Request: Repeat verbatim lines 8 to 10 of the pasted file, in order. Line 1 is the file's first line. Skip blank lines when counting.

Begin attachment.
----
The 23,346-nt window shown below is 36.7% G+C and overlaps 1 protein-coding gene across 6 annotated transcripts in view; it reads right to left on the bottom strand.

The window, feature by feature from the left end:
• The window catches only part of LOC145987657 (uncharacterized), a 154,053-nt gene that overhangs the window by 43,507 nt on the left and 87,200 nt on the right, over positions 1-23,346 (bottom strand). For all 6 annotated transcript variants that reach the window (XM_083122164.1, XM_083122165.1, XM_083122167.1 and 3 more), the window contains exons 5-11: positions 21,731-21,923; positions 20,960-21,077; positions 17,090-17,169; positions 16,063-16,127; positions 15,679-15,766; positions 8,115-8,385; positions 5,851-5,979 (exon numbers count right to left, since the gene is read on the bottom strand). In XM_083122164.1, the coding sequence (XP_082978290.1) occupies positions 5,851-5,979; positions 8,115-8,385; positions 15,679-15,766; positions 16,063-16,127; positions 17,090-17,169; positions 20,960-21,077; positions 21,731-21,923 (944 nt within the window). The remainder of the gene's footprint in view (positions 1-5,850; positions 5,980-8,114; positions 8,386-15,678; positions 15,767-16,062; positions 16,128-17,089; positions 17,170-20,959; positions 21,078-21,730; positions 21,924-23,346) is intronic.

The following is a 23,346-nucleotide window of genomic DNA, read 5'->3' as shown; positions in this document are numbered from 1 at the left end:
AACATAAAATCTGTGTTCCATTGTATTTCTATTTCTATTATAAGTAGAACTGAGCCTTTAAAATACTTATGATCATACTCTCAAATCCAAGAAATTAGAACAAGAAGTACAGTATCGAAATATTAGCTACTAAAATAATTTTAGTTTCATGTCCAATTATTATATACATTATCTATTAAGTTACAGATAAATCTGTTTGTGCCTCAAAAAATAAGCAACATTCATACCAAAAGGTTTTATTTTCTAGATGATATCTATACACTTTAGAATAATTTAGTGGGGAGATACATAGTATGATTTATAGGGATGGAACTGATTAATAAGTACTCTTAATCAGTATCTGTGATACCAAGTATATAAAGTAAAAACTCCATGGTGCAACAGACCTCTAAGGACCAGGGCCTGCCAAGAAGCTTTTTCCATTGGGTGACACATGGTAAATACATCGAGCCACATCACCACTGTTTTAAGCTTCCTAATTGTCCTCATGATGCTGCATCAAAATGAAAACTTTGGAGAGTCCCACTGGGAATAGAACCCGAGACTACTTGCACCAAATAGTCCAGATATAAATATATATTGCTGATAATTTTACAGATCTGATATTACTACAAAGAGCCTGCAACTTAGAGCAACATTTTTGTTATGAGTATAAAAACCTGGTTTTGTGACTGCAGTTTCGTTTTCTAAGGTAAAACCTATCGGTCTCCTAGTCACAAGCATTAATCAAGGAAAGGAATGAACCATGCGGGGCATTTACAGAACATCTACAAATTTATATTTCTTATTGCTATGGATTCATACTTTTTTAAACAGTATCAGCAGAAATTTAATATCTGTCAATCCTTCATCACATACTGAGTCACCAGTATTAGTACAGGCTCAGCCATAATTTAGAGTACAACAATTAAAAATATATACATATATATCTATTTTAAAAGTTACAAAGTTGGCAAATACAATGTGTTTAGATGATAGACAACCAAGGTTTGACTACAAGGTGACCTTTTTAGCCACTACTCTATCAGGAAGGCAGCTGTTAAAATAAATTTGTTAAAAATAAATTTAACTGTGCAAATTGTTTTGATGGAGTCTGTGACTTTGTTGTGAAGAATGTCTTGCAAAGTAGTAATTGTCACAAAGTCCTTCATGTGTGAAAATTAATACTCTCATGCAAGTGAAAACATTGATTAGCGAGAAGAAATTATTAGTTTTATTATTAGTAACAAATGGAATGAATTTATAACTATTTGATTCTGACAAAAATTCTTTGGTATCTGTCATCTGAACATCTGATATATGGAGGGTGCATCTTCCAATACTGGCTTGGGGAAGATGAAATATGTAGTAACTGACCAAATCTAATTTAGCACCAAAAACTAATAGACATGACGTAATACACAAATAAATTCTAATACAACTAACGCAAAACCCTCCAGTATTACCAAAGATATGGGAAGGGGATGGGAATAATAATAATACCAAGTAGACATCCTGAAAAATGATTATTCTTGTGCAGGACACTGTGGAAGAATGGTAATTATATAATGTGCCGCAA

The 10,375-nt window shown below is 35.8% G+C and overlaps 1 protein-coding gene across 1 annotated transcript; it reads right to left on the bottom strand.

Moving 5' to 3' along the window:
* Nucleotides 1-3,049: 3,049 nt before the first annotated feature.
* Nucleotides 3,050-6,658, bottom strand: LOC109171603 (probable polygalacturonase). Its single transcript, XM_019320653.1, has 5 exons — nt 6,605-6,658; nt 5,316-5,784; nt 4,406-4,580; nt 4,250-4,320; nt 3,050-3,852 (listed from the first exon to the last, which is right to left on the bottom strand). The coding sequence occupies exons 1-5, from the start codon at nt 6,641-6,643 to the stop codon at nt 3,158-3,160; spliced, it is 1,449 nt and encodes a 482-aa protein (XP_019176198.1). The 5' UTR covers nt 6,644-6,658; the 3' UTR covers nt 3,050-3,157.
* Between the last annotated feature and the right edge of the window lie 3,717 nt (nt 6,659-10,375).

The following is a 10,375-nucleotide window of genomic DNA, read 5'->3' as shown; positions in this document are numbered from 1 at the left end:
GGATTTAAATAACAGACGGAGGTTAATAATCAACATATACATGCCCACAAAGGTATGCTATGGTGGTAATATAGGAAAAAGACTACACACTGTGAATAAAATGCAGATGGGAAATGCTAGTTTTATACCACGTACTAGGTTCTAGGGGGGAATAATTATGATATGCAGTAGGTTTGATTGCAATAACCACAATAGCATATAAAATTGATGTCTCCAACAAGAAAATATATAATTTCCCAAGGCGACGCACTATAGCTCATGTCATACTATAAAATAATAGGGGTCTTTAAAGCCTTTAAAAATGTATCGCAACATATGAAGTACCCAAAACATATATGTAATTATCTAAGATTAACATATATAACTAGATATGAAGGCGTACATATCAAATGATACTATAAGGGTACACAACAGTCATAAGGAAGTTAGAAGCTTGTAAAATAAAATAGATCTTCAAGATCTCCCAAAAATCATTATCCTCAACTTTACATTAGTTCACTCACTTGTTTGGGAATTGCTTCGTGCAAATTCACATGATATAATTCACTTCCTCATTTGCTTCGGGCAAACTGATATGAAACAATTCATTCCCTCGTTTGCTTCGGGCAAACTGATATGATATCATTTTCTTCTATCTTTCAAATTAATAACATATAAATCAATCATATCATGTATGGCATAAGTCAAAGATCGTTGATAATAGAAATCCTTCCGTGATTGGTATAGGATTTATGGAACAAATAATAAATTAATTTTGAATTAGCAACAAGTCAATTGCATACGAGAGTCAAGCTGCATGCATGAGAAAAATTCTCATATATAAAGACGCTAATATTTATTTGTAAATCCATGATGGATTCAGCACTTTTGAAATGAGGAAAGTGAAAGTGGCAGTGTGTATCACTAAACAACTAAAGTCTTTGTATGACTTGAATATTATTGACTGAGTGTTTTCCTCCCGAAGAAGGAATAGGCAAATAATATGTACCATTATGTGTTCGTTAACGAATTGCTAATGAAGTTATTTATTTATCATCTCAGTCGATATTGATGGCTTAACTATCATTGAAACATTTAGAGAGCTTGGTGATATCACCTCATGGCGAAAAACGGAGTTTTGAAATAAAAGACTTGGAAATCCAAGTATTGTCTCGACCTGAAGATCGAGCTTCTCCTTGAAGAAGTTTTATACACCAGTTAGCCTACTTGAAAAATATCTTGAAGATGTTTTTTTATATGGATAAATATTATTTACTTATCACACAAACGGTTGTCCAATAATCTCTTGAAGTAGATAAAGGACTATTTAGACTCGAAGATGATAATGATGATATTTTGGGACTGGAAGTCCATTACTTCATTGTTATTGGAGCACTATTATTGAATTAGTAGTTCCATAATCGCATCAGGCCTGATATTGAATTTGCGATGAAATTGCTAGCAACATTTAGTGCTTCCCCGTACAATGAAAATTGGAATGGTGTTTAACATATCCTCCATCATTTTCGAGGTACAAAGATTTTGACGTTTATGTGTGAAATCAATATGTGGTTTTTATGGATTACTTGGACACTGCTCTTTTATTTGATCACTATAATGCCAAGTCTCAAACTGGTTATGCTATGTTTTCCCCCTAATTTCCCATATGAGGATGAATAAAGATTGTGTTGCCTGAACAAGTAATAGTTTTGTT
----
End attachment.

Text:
* Nucleotides 1-3,049: 3,049 nt before the first annotated feature.
* Nucleotides 3,050-6,658, bottom strand: LOC109171603 (probable polygalacturonase). Its single transcript, XM_019320653.1, has 5 exons — nt 6,605-6,658; nt 5,316-5,784; nt 4,406-4,580; nt 4,250-4,320; nt 3,050-3,852 (listed from the first exon to the last, which is right to left on the bottom strand). The coding sequence occupies exons 1-5, from the start codon at nt 6,641-6,643 to the stop codon at nt 3,158-3,160; spliced, it is 1,449 nt and encodes a 482-aa protein (XP_019176198.1). The 5' UTR covers nt 6,644-6,658; the 3' UTR covers nt 3,050-3,157.
* Between the last annotated feature and the right edge of the window lie 3,717 nt (nt 6,659-10,375).